Charge card comparison
How a charge card works, how it stacks up to a traditional credit card and how to compare your options to find the right one.
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Charge cards work in a similar way to credit cards, with the bank paying for the purchases you make and then sending you the bill at the end of the month. But there are some key differences between a charge card and a credit card - primarily that a charge card doesn't charge interest. Here's how to compare your options and how to decide if a charge card is right for you or your business.
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American Express Business Charge Card Offer
Receive 250,000 bonus Membership Rewards Points when you spend $8,000 on your new card within the first 3 months from approval.
- Earn 2.25 points / $1 spent (1 pt / $1 on government spend). Points can be transferred to Qantas Frequent Flyer at rate of 2:1.
- No pre-set spending limit with up to 55 days cash flow and a $1,750 annual fee.
- Complimentary insurance for business travel, access to over 1,200 airport lounges and a dedicated account manager.
- New customers applying with a business revenue of $75,000 p.a. and a valid ABN only.
What is a charge card?
Charge cards have no set spending limit and require that you pay your full balance off by the statement due date. A charge card is not a revolving line of credit and doesn't charge interest like traditional credit cards. Instead, you will be charged a late fee if you don't pay on time. The structure and payment requirements of charge cards also means that they tend to have higher minimum income and credit history requirements than some credit cards. Charge cards often come with benefits like rewards points, travel insurance, airport lounge access, concierge services and purchase and fraud protection.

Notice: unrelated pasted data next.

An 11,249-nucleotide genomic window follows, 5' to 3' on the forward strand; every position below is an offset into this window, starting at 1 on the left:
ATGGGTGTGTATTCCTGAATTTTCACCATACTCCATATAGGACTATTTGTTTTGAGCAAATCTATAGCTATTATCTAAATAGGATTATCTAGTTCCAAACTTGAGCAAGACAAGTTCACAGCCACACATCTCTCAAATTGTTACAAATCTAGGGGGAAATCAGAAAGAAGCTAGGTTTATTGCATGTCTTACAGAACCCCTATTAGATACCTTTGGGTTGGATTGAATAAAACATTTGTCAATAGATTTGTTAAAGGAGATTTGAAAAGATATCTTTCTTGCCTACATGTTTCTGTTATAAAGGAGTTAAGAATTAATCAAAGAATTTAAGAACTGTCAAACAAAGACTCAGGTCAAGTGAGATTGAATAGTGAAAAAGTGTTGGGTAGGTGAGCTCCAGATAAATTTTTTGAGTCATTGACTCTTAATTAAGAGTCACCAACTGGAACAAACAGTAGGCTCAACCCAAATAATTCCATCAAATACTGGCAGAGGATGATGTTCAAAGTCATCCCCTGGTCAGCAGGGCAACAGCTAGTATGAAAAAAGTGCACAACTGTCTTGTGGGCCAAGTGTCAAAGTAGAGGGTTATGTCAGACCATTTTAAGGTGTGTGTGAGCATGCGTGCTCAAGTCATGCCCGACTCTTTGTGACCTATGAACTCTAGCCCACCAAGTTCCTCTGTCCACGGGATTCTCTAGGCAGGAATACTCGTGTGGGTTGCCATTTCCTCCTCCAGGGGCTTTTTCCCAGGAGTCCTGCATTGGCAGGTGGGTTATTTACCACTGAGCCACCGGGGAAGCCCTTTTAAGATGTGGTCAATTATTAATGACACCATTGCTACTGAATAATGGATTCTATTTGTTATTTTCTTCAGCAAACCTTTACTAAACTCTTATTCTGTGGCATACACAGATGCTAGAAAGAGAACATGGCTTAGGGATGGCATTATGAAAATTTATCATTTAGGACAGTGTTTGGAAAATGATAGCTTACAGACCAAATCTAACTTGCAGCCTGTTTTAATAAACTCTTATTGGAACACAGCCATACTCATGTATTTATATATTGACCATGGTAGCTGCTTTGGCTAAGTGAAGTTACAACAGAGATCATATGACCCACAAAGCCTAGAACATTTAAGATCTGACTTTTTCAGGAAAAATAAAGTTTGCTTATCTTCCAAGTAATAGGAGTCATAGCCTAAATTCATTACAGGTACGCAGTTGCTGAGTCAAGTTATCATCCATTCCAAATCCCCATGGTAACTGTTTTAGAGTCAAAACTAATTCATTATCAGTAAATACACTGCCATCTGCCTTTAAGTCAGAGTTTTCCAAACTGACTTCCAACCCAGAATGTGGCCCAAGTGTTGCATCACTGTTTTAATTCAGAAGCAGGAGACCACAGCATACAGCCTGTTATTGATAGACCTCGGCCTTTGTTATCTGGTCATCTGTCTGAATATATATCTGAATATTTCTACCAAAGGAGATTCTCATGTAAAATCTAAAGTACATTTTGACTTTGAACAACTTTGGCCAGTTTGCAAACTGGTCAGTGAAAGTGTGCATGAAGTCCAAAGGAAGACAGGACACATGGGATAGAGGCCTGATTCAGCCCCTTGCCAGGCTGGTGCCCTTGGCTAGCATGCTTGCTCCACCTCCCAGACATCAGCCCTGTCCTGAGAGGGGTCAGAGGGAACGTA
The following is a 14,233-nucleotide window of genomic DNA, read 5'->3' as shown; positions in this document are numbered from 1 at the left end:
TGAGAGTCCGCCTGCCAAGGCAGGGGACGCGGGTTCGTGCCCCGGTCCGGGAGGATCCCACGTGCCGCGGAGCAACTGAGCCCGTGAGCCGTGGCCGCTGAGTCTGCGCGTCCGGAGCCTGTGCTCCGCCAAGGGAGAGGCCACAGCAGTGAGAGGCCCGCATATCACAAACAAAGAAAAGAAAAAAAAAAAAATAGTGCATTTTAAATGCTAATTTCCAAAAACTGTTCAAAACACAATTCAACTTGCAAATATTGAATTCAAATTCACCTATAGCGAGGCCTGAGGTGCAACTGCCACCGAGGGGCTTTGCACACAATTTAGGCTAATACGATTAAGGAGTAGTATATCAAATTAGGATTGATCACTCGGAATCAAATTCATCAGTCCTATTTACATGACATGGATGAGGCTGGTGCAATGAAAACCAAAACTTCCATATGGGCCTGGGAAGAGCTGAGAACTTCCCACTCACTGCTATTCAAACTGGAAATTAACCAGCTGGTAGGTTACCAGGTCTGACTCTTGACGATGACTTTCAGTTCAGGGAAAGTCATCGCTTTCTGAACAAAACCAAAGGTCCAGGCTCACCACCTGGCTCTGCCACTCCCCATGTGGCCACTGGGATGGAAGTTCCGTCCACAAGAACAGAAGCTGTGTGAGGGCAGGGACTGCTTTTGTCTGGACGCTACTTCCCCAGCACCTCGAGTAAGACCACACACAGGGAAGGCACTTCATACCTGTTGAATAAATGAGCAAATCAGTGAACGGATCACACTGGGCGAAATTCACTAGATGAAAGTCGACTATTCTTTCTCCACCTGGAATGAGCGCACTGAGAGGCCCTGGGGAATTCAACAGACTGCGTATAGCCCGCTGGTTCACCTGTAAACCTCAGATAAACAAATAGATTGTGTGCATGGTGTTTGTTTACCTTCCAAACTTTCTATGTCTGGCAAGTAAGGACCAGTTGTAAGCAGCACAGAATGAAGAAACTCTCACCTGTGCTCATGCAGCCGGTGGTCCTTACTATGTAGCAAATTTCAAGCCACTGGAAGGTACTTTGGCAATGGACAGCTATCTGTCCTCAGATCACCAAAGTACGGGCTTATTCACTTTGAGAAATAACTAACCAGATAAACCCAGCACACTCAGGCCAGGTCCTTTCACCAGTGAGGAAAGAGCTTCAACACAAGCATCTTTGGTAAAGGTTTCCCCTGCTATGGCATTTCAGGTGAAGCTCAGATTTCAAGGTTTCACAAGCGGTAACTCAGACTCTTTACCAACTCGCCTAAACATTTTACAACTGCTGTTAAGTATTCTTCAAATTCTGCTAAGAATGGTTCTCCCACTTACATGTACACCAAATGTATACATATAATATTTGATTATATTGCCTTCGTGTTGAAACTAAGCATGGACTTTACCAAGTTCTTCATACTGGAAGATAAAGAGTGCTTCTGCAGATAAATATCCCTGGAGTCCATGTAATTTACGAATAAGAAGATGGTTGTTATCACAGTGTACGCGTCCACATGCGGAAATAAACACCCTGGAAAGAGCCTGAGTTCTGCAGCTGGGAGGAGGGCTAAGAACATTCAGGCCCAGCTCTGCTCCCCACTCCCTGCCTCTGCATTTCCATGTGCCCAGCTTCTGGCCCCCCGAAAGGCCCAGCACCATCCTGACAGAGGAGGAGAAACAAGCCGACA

Compare charge cards
We update our data regularly, but information can change between updates. Confirm details with the provider you're interested in before making a decision.
*The credit card offers on this page are chosen from a range of credit cards available to us and are not representative of all the products available in the market. The use of the terms "best" and "top" are not product ratings and are subject to our disclaimer. There is no perfect order or perfect ranking system for the products we list on our Site, so we provide you with the functionality to self-select, re-order and compare products. The initial display order is influenced by a range of factors including conversion rates, product costs and commercial arrangements, so please don't interpret the listing order as an endorsement or recommendation from us. We're happy to provide you with the tools you need to make better decisions, but we'd like you to make your own decisions and compare and assess products based on your own preferences, circumstances and needs.
What types of charge cards are there?
Rewards charge cards
Some cards are linked with a rewards program and can earn points per $1 spent on eligible transactions. Depending on the card, you can redeem these points for rewards including flights, travel packages, gift cards and more. These cards sometimes offer other travel perks including travel vouchers, airport lounge passes and perks with partnered hotels. Frequent flyer and rewards charge cards typically charge higher annual fees than other options.
Gold and platinum charge cards
Gold and platinum charge cards are designed to suit big spenders who are looking for premium perks. Depending on the card, you could get luxury rewards including fine dining, five-star hotels and travel benefits. You can spend with peace of mind and convenience thanks to complimentary insurance covers and platinum concierge services. These cards usually charge higher fees and are best suited to high-income earners.
Business and corporate charge cards